The next series of specimens shows us products of human birth which none but an expert would recognize as children. They seem shapeless packages wrapped in wrinkled human skin ; no head, merely a trunk with projecting parts which simulate limbs. Some are cut open to show that within them there are a backbone, a stomach, liver and bowel, but there is no brain and the heart does not seem capable of acting as a pump. We have come to know that all of these " acardiac " or " parasitic " foetuses are never born alone ; they are the twin of a normal child. The developmental separation of the twins was almost complete ; the only junction which persisted was a union between their vessels at the placenta. One of the twins became a parasite on the other; the weaker twin, instead of maintaining its own circulation, came to trust to the heart of the larger or " host " foetus for a blood-supply, with the result that its own heart became passive and life was maintained by the blood supplied to it from the host or stronger foetus. The parasitic foetus cannot survive birth, for the moment the cord of the normal twin is tied its supply of blood is cut off and it dies. The shapeless masses of humanity show us the form and organization our bodies would assume were we to become purely parasitic or passive in our manner of life.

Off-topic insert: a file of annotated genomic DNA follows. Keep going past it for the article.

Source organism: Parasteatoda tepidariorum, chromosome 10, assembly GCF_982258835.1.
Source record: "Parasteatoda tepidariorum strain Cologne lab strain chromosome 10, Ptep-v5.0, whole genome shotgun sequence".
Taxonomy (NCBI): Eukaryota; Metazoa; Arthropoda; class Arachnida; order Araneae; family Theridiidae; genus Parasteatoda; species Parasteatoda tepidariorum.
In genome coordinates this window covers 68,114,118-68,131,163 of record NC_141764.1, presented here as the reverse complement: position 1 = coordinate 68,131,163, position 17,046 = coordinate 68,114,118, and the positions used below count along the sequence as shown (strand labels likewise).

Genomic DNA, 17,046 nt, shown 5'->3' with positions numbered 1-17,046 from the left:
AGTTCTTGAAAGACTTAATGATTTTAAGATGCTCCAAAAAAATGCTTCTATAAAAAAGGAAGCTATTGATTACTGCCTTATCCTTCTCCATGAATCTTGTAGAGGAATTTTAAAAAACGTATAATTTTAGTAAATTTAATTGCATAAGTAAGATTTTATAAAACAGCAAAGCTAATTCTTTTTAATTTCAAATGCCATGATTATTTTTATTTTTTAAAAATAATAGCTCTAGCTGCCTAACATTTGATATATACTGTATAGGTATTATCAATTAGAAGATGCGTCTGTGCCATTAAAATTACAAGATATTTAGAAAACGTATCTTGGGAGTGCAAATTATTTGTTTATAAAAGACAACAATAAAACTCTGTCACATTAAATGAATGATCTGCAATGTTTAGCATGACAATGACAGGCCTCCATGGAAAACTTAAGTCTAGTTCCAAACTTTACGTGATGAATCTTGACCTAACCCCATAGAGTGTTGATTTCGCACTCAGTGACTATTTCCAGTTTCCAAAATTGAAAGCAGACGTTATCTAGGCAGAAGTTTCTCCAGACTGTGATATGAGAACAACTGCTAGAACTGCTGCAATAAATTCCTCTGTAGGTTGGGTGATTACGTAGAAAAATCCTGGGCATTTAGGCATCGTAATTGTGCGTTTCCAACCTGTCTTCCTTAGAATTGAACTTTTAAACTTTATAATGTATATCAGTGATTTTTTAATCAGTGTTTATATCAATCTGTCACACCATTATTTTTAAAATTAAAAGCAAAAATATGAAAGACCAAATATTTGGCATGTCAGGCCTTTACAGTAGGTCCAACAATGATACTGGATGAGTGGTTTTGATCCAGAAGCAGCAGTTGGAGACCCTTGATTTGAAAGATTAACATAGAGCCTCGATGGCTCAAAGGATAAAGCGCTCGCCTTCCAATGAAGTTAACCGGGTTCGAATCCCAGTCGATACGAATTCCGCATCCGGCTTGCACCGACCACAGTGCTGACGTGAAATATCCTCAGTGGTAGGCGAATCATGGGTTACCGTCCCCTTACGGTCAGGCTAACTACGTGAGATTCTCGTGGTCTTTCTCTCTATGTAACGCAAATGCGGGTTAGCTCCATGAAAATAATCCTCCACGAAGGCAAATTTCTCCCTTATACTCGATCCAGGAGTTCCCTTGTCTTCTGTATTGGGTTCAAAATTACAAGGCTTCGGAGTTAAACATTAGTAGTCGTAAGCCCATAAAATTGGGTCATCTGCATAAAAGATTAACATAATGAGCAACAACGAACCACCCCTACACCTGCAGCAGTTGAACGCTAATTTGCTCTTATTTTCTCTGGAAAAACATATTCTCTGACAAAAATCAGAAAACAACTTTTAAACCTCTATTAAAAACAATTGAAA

The monsters included in the next series are manifestly the result of imperfect separation of identical twins. In some the body is single down to the navel, but is double from that point downwards ; in other cases it is the upper part which is double—two heads and four arms—while the lower parts are those of a normal individual. In others the separation is almost complete, the bodies being united at one point only. In some monsters, as in the case of the Siamese twins, only the parts between the breastbone and the navel are united. The united twins may grow up and one may die while the other lives. In such cases the surgeon has attempted to preserve the surviving individual by severing the bond between them, but in most instances with very little success. In his well-known work on the Pathology of the Foetus Dr. J. W. Ballantyne gives an account of a remarkable case which occurred in Scotland in the reign of James IV. Two boys were born so united that they were as one individual from the waist downwards, but in their upper parts formed two individuals joined or fastened to each other back to back. These " Scottish Brothers" were excellent musicians and linguists and lived to the age of twenty-eight, when one of them died. " For which many required of the other to be merry. He answered—' How can I be merry, that have my true marrow as dead as a carrion on my back, which was wont to sing and play with me ? Therefore I pray Almighty God to deliver me out of this present life' " —a prayer we may be sure that was soon granted. In a historical case which dates back to the twelfth century a pair of twin sisters, known as the " Biddenden Maids," were born in Kent, and were found to be joined from the waist downwards but fastened together side by side. Among the specimens before us there are monsters similar in form to the " Scottish Brothers " and " Biddenden Maids," and many others which illustrate various modes of union. Such united twins are usually placed side by side or face to face. The union however may be head to head or the opposite ends of the body may be joined. All degrees of union, from a slight bond to an almost complete fusion of the two individuals, may be seen. There is one peculiar form in which the heads are fused face to face. In such cases there appear to be two faces, but when they are minutely examined it is seen that these faces are compound, the right half belonging to one head, while the left half belongs to another. Yet so similar are the halves and so accurately are they joined that they appear to form the symmetrical face of one individual, while as a matter of fact they are the united halves of two individuals.